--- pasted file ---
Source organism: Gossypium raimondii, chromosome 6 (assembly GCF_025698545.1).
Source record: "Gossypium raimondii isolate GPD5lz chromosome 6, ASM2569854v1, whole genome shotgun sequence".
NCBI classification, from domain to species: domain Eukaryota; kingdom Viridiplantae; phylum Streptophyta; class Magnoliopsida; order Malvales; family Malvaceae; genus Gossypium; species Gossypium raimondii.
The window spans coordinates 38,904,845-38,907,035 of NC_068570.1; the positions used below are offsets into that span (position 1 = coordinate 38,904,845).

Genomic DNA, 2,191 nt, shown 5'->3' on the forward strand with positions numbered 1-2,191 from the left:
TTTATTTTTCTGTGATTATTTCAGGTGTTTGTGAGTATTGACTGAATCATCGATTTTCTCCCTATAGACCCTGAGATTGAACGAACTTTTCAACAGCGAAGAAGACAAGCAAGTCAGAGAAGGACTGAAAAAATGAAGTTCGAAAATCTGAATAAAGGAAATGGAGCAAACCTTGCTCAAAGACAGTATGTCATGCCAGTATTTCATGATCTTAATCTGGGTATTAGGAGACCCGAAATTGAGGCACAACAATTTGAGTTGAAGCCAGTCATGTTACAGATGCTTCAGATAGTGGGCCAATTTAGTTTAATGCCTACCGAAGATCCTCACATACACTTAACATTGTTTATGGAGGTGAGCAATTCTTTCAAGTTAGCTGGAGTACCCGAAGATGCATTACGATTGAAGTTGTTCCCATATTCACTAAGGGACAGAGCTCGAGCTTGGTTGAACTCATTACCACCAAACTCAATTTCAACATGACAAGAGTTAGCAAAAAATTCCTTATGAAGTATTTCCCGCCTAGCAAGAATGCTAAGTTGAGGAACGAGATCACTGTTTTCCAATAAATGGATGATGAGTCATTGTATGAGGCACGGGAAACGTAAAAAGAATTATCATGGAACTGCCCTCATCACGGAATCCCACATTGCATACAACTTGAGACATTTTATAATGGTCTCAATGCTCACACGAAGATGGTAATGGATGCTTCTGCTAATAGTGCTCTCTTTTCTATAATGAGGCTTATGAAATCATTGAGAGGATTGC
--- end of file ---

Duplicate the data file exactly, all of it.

Source organism: Gossypium raimondii, chromosome 6 (assembly GCF_025698545.1).
Source record: "Gossypium raimondii isolate GPD5lz chromosome 6, ASM2569854v1, whole genome shotgun sequence".
NCBI classification, from domain to species: domain Eukaryota; kingdom Viridiplantae; phylum Streptophyta; class Magnoliopsida; order Malvales; family Malvaceae; genus Gossypium; species Gossypium raimondii.
The window spans coordinates 38,904,845-38,907,035 of NC_068570.1; the positions used below are offsets into that span (position 1 = coordinate 38,904,845).

Genomic DNA, 2,191 nt, shown 5'->3' on the forward strand with positions numbered 1-2,191 from the left:
TTTATTTTTCTGTGATTATTTCAGGTGTTTGTGAGTATTGACTGAATCATCGATTTTCTCCCTATAGACCCTGAGATTGAACGAACTTTTCAACAGCGAAGAAGACAAGCAAGTCAGAGAAGGACTGAAAAAATGAAGTTCGAAAATCTGAATAAAGGAAATGGAGCAAACCTTGCTCAAAGACAGTATGTCATGCCAGTATTTCATGATCTTAATCTGGGTATTAGGAGACCCGAAATTGAGGCACAACAATTTGAGTTGAAGCCAGTCATGTTACAGATGCTTCAGATAGTGGGCCAATTTAGTTTAATGCCTACCGAAGATCCTCACATACACTTAACATTGTTTATGGAGGTGAGCAATTCTTTCAAGTTAGCTGGAGTACCCGAAGATGCATTACGATTGAAGTTGTTCCCATATTCACTAAGGGACAGAGCTCGAGCTTGGTTGAACTCATTACCACCAAACTCAATTTCAACATGACAAGAGTTAGCAAAAAATTCCTTATGAAGTATTTCCCGCCTAGCAAGAATGCTAAGTTGAGGAACGAGATCACTGTTTTCCAATAAATGGATGATGAGTCATTGTATGAGGCACGGGAAACGTAAAAAGAATTATCATGGAACTGCCCTCATCACGGAATCCCACATTGCATACAACTTGAGACATTTTATAATGGTCTCAATGCTCACACGAAGATGGTAATGGATGCTTCTGCTAATAGTGCTCTCTTTTCTATAATGAGGCTTATGAAATCATTGAGAGGATTGC